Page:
Back to main
Why use C?
Why not: C sucks
The C language is the oldest widely-used programming language; it
was developed in 1972.
It was not designed for ease-of-use or suitability for teaching.
It was not designed for modern computers -- C gives (and forces)
the programmer to control low-level features of the computer.
The language follows the philosophy of the Unix operating system:
stdin/stdout, everything is a file, etc.
C makes it very easy to write unsecure code
scanf("%s", name); I'm looking at you!).
Almost all universities and colleges have switched to java,
python, or scheme for their introductory programming courses.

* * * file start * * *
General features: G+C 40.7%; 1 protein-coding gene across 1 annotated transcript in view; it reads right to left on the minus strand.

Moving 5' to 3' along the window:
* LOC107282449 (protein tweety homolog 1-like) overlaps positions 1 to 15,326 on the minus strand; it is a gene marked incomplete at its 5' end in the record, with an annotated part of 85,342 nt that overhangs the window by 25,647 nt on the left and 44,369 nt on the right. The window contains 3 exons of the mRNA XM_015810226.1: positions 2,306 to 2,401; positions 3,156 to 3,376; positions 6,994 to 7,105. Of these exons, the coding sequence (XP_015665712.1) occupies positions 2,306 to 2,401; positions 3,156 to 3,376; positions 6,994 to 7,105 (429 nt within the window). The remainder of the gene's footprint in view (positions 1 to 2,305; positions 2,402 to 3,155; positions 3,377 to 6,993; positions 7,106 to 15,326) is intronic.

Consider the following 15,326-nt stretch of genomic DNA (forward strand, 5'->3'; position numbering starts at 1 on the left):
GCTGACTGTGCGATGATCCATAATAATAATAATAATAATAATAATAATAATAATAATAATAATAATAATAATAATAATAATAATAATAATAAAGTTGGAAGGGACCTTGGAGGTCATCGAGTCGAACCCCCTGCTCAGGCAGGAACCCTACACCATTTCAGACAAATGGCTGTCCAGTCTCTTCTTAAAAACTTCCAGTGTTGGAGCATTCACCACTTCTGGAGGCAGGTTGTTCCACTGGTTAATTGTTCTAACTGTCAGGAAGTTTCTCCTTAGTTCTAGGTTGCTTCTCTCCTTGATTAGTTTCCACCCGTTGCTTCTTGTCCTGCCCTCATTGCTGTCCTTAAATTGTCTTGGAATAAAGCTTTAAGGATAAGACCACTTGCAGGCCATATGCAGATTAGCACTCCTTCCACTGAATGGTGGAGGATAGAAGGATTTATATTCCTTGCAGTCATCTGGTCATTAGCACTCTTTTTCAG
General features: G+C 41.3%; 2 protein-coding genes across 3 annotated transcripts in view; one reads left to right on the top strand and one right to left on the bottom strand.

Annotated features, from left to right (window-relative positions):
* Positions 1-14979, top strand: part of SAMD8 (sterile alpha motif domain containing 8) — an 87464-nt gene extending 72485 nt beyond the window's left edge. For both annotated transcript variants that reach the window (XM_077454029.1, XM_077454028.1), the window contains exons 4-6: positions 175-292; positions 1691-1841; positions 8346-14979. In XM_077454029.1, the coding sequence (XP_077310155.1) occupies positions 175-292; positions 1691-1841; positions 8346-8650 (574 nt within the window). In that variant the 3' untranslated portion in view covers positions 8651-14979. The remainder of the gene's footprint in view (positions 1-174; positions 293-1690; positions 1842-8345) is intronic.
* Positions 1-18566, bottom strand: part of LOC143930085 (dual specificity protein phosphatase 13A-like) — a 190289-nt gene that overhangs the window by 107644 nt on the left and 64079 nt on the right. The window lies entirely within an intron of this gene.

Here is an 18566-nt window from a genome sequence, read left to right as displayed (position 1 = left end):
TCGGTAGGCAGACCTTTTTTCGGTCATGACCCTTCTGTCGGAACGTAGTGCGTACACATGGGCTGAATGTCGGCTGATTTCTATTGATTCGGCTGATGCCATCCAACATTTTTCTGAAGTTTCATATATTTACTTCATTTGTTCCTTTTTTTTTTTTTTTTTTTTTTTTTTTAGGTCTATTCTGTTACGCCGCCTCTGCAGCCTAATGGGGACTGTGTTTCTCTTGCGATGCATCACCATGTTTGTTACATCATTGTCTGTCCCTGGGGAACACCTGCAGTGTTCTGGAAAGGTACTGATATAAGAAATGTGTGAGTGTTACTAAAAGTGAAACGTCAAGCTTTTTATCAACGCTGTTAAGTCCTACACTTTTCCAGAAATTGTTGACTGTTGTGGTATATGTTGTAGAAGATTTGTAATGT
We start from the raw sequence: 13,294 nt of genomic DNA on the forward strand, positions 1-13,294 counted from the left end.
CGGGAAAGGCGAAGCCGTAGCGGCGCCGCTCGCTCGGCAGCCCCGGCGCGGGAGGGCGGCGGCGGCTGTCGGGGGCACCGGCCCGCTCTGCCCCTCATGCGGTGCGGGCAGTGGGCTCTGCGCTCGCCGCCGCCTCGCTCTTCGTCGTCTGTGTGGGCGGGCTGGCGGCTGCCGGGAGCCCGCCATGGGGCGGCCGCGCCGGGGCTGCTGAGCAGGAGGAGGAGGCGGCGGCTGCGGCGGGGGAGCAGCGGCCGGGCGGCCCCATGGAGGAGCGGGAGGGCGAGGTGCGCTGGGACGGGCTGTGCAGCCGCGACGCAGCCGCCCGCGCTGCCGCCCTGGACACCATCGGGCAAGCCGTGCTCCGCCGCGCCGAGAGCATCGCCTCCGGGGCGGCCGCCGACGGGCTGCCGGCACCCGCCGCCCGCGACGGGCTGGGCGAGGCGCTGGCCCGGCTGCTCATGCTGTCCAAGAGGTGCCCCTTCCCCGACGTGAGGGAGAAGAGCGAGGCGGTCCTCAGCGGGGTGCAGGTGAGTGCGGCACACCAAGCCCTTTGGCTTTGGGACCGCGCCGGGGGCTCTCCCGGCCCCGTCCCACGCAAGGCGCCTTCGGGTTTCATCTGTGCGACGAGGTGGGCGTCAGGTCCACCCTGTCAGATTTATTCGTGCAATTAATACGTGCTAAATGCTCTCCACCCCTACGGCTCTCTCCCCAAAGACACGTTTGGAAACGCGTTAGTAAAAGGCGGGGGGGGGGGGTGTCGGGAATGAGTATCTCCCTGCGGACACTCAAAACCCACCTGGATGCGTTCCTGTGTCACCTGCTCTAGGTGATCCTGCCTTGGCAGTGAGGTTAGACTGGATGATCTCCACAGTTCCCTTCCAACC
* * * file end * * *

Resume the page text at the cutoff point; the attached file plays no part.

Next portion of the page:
So why use it?
Given the disadvantages of C, why are we learning it?
Because C is so old, there are many, many software libraries which
use it -- particularly libraries for scientific and engineering
processes. Learning C will enable you to use and understand this
Due to its minimalist roots, C produces very small executables.
This doesn't matter for desktop applications, but it is absolutely
vital for writing software for "embedded systems" such as remote
control devices and fuel injection systems.
C forces the programmer to think about what's happening on the
hardware level. For most programmers, this is a disadvantage, but
as electrical engineers, this turns into a pedagogical advantage.
Unless otherwise noted, all materials on these pages
are licenced under a Creative